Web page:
Slide 1

Report
Asperger Syndrome 101
"SOLVING THE PUZZLE OF
AUTISM: PRACTICAL
STRATEGIES FOR SUCCESS"
June 2012
San Angelo, Texas
DSM-IV Classification
Pervasive Developmental Disorders
Pervasive Developmental Disorders
Autism
PDD-NOS
(not otherwise
specified)
Asperger’s
Syndrome
There is a wide range in severity of symptoms
from profound disability (Autism) to milder
forms (Asperger’s Syndrome)
Rett’s
Syndrome
Childhood
Disintegrative
Disorder
History of Asperger Syndrome
• Neurobiological
disorder affecting the
systems of both brain
and body
• First described in 1944
by Hans Asperger
• Officially recognized in
the Diagnostic and
Statistical Manual of
Mental Disorders
(DSM-IV) in 1994
Prevalence
of
ASD
• 1 in 88* children in
the U.S.
• Male to Female
ratio 4:1
• More prevalent in
pediatric
population than:
– Cancer
– Diabetes
– Down Syndrome
* Centers for Disease Control
and Prevention (CDC); 2012
?
Cause of Asperger Syndrome
• Genetic influences
(dozens of genes linked
to ASD)
• Possible Environmental
Factors
• Vaccines reactions
(Thimerosal?)
• Biological Factors
– abnormal tissue in gut
– food allergies
– inflamed tissue in the
brain
Autism does NOT result from:
•Poor parenting
•Differences in culture or language
Asperger’s Syndrome: DSM-IV
Diagnostic Criteria (2000)
• A. Qualitative impairment in social interaction.
• B. Restricted repetitive and stereotyped patterns of behavior, interests,
and activities.
• C. The disturbance causes clinically significant impairment in social,
occupational or other important areas of functioning.
• D. There is no clinically significant delay in language (e.g., single words by
age 2 years, communicative phrases used by age 3 years).
• E. There is no clinically significant delay in cognitive development, self
help skills, adaptive behavior (other than social), and curiosity about the
environment in childhood.
• F. Criteria are not met for another specific Pervasive Developmental
Disorder or Schizophrenia.
DSM-IV Criteria
• Briefly summarized:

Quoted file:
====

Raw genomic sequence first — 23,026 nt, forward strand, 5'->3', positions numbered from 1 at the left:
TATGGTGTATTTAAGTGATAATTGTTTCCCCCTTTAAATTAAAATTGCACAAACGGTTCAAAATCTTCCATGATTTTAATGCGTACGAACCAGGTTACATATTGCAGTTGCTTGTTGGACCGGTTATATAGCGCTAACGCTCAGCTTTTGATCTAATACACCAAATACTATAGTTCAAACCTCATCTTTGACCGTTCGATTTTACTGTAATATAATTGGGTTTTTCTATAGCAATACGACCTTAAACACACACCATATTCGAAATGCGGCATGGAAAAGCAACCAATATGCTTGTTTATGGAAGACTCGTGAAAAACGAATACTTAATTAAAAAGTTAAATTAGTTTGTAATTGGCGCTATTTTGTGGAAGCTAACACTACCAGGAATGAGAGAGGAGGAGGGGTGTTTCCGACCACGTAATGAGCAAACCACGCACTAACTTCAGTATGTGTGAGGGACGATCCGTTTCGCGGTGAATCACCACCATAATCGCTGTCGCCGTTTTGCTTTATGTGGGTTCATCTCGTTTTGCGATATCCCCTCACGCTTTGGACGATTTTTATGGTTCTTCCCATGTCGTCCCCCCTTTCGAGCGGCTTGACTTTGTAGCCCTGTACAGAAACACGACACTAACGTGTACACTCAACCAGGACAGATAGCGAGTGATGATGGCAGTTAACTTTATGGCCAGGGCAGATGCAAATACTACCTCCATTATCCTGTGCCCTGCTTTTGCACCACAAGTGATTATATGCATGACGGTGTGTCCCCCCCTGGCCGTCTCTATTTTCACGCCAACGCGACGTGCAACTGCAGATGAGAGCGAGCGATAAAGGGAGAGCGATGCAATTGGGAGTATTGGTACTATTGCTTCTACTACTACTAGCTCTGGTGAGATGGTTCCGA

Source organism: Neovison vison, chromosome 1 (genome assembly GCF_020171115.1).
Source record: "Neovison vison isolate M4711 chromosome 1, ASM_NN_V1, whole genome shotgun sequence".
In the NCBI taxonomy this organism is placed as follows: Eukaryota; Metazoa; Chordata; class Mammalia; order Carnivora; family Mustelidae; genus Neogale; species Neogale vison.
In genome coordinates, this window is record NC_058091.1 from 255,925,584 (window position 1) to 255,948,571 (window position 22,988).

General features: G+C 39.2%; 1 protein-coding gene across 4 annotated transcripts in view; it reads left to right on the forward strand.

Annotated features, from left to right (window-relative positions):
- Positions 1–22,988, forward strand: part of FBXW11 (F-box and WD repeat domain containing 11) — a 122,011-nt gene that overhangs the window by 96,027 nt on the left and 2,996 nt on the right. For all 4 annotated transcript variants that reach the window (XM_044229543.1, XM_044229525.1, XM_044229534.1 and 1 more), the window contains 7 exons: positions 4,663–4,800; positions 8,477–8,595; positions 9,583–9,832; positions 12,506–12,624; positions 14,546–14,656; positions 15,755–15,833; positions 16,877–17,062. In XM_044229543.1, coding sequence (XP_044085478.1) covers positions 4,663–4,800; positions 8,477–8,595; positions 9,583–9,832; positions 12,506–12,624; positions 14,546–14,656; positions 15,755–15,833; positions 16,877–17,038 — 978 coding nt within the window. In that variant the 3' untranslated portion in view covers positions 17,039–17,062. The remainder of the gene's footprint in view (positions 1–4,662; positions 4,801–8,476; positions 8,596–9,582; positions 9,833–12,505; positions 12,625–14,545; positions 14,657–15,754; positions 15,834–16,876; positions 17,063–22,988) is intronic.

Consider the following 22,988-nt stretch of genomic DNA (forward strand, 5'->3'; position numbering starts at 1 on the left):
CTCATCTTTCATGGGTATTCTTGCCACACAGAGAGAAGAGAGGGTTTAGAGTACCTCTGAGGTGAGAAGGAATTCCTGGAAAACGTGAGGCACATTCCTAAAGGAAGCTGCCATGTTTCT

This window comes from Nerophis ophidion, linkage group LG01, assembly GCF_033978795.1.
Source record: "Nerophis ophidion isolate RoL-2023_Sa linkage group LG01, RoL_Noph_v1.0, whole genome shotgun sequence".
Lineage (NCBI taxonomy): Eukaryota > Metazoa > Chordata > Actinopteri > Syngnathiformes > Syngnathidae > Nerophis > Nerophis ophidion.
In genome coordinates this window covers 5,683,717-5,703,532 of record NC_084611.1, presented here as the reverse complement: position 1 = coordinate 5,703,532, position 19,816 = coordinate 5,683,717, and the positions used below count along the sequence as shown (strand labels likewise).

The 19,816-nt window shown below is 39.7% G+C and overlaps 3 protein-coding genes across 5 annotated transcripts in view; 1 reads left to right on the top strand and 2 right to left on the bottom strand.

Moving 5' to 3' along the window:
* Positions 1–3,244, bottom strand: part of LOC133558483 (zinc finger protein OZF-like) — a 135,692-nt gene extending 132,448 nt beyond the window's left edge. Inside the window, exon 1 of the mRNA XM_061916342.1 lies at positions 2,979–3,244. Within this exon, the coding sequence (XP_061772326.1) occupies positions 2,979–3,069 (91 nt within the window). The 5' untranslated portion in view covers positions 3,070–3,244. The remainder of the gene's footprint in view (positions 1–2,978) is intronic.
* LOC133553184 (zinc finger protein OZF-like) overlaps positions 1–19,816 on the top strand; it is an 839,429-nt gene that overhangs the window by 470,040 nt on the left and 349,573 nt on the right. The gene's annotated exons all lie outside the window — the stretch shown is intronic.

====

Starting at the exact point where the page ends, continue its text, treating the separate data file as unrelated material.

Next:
– Impairment in social interaction
– Restricted, repetitive and stereotyped patterns of
behavior, interests and activities
– Clinical impairment in social, occupational, or other
important areas of functioning
– No significant language delay
– No significant cognitive delay
Disagreement with DSM-IV
Some professionals in the field, disagree
with current DSM-IV criteria for Asperger
Syndrome
Social
Differences
• Identical social and repetitive behavior
criteria as Autism
• Indication of no communication
differences in Asperger Syndrome
Agree that Asperger Syndrome is a “triad”
of symptoms
Social differences considered to be the
defining characteristic
Communication
Differences
Repetitive
Behaviors
Features of
Asperger Syndrome
Challenges with
Reciprocal Social Interaction
Reciprocal Social Interaction
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Lack of skills to establish friendships
Difficulty initiating or maintaining conversations
Difficulty joining in an activity
Is naïve and easily taken advantage of or bullied
Difficulty discerning appropriateness of topic
Personal space violations
Minimal, intense or unnatural eye-contact
Inappropriate affective expression or response
Lack of appropriate body language
Inability to read body language and facial expressions
Lacks tact or appears rude
Passivity / Aggressiveness
Lack of awareness or disinterest in popular fads and trends
Difficulty in perspective taking (theory of mind deficits)
Features of
Asperger Syndrome
Challenges with
Use of Language
Use of Language (Pragmatics)
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Repeats certain words or sounds repeatedly, “well, actually”
Interprets words or conversations literally
Difficulty with the rules of conversation
Doesn’t initiate or respond to social greetings
Difficulty using gestures and facial expressions appropriate to the situation
Talks incessantly or minimal talking (selectively mute)
Advanced vocabulary
Makes seemingly irrelevant comments
Difficulty talking about others’ interests
Speaks in an overly formal way; often sounds like a “little professor”
Unnatural rhythm or rate of speech (sing song voice or unusual tone)
Reduced ability to communicate and comprehend verbal language when
frustrated or anxious
• Expressive skills may mask significant receptive issues – especially socially
mediated information
Features of
Asperger Syndrome
Restricted Interests, Insistence on